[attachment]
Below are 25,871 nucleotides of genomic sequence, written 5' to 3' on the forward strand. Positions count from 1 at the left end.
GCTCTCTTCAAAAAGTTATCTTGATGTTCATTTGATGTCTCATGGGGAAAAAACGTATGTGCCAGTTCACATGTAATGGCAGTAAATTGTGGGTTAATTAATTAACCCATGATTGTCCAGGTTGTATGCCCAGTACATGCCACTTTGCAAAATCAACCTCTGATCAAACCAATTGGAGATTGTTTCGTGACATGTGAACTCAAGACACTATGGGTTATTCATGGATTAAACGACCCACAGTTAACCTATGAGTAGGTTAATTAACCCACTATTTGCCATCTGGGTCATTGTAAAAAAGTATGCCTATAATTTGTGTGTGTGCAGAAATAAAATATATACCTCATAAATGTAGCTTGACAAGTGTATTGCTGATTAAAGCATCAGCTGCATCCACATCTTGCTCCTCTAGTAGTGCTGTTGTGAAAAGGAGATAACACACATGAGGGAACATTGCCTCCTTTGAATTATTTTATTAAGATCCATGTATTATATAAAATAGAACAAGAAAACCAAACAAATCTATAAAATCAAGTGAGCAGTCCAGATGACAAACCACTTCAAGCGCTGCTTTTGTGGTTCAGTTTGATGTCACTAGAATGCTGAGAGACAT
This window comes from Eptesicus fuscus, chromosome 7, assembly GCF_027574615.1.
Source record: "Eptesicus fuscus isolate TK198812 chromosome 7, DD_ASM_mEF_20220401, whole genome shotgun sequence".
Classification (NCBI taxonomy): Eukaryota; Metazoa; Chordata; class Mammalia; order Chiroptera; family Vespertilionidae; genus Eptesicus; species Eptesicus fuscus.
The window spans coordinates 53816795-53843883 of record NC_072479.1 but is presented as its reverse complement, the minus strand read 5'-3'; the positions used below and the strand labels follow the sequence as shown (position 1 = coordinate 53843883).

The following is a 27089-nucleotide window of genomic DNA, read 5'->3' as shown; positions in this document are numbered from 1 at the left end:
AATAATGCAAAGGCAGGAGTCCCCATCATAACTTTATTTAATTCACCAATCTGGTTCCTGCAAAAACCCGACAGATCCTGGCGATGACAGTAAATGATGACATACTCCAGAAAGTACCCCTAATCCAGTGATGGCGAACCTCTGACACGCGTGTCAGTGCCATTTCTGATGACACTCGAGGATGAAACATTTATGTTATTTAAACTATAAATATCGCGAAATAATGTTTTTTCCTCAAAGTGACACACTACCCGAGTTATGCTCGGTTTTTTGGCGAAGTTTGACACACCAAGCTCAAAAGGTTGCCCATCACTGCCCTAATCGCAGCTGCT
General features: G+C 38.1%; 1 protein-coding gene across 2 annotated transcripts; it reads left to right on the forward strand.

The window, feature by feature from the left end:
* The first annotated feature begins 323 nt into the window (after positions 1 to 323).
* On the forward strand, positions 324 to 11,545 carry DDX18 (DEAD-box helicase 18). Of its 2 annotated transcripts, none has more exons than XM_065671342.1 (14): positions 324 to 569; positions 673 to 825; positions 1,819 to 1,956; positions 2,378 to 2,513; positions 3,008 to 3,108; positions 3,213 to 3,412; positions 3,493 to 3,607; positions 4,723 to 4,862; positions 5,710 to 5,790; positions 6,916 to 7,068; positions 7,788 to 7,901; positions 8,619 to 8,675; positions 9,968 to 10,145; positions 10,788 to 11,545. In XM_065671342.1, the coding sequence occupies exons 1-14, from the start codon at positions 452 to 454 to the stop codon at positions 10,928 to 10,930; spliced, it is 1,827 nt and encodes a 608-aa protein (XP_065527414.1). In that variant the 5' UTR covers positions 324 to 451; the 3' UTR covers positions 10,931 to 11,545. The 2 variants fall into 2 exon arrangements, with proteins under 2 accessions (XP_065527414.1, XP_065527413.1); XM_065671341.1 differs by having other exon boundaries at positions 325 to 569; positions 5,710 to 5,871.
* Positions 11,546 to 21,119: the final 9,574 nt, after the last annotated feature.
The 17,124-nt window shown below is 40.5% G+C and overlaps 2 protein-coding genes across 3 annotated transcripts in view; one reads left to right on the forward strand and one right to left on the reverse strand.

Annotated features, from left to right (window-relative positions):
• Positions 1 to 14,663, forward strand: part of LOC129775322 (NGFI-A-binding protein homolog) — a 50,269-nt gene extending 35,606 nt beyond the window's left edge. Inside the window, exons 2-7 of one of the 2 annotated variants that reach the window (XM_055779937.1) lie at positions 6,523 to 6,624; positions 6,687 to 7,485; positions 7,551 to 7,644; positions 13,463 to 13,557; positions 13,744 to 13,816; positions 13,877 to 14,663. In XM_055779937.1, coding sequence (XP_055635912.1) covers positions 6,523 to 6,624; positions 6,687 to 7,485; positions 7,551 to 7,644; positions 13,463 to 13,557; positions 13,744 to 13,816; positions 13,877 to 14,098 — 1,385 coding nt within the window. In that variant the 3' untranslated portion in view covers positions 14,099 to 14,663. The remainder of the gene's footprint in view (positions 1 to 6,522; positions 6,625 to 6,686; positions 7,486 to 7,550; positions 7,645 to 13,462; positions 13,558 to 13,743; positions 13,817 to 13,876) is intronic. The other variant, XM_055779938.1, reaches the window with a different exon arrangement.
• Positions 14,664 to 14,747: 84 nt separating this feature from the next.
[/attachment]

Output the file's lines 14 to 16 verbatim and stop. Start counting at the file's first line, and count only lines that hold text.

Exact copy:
The 17,124-nt window shown below is 40.5% G+C and overlaps 2 protein-coding genes across 3 annotated transcripts in view; one reads left to right on the forward strand and one right to left on the reverse strand.

Annotated features, from left to right (window-relative positions):
• Positions 1 to 14,663, forward strand: part of LOC129775322 (NGFI-A-binding protein homolog) — a 50,269-nt gene extending 35,606 nt beyond the window's left edge. Inside the window, exons 2-7 of one of the 2 annotated variants that reach the window (XM_055779937.1) lie at positions 6,523 to 6,624; positions 6,687 to 7,485; positions 7,551 to 7,644; positions 13,463 to 13,557; positions 13,744 to 13,816; positions 13,877 to 14,663. In XM_055779937.1, coding sequence (XP_055635912.1) covers positions 6,523 to 6,624; positions 6,687 to 7,485; positions 7,551 to 7,644; positions 13,463 to 13,557; positions 13,744 to 13,816; positions 13,877 to 14,098 — 1,385 coding nt within the window. In that variant the 3' untranslated portion in view covers positions 14,099 to 14,663. The remainder of the gene's footprint in view (positions 1 to 6,522; positions 6,625 to 6,686; positions 7,486 to 7,550; positions 7,645 to 13,462; positions 13,558 to 13,743; positions 13,817 to 13,876) is intronic. The other variant, XM_055779938.1, reaches the window with a different exon arrangement.